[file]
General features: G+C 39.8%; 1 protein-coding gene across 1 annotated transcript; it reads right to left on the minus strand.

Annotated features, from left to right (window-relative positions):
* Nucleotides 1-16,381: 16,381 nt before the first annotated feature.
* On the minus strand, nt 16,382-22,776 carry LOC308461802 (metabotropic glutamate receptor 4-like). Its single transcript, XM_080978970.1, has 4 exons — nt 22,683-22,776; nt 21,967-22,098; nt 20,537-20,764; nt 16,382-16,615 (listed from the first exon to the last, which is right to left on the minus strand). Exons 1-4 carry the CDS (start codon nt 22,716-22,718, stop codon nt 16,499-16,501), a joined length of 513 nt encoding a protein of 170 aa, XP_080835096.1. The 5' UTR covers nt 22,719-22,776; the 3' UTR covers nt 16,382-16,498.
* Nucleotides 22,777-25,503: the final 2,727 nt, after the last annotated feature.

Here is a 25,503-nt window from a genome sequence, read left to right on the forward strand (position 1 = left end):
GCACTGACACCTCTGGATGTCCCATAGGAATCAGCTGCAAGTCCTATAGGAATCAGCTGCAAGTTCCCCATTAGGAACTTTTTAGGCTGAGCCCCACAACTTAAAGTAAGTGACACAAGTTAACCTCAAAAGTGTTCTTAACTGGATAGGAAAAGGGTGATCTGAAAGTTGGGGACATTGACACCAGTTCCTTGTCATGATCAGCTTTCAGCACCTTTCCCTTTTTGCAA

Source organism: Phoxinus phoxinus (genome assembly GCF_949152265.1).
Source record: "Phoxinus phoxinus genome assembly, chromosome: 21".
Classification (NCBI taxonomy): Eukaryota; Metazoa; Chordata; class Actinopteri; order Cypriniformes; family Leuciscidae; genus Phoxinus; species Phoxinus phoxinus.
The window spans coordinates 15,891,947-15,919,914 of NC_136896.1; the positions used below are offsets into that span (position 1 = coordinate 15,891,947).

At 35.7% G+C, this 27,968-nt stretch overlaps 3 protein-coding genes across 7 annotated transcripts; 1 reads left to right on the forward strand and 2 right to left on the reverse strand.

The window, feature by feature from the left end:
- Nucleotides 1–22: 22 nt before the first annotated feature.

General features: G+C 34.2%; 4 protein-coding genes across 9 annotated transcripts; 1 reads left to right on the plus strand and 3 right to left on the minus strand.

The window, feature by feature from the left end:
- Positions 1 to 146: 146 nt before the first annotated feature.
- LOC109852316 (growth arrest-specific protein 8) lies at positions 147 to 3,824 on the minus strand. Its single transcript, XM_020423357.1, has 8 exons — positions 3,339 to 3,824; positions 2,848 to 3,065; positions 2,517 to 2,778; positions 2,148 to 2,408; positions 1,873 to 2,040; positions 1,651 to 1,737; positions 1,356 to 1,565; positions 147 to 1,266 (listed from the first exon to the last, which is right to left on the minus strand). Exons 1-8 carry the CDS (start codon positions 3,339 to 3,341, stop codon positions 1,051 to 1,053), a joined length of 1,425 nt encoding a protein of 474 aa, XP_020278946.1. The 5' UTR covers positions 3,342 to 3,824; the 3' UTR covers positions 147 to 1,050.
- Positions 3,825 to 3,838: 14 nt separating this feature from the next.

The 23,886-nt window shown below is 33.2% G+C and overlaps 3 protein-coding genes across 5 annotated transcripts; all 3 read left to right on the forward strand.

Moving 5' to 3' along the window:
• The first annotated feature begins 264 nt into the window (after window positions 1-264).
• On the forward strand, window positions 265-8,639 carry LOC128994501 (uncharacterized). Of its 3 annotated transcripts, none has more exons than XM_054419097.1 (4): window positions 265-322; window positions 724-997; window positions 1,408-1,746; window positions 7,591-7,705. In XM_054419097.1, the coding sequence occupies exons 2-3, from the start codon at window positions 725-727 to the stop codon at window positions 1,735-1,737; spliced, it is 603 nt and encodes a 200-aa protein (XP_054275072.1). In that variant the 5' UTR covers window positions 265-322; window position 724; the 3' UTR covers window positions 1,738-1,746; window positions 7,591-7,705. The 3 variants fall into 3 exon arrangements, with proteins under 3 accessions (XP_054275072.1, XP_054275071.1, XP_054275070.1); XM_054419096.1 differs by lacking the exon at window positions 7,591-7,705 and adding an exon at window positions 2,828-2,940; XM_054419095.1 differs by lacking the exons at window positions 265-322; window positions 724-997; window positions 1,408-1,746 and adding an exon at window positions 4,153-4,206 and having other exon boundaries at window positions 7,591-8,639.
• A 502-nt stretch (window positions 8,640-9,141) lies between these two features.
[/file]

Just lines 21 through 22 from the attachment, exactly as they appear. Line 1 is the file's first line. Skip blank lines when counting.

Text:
Moving 5' to 3' along the window:
• The first annotated feature begins 264 nt into the window (after window positions 1-264).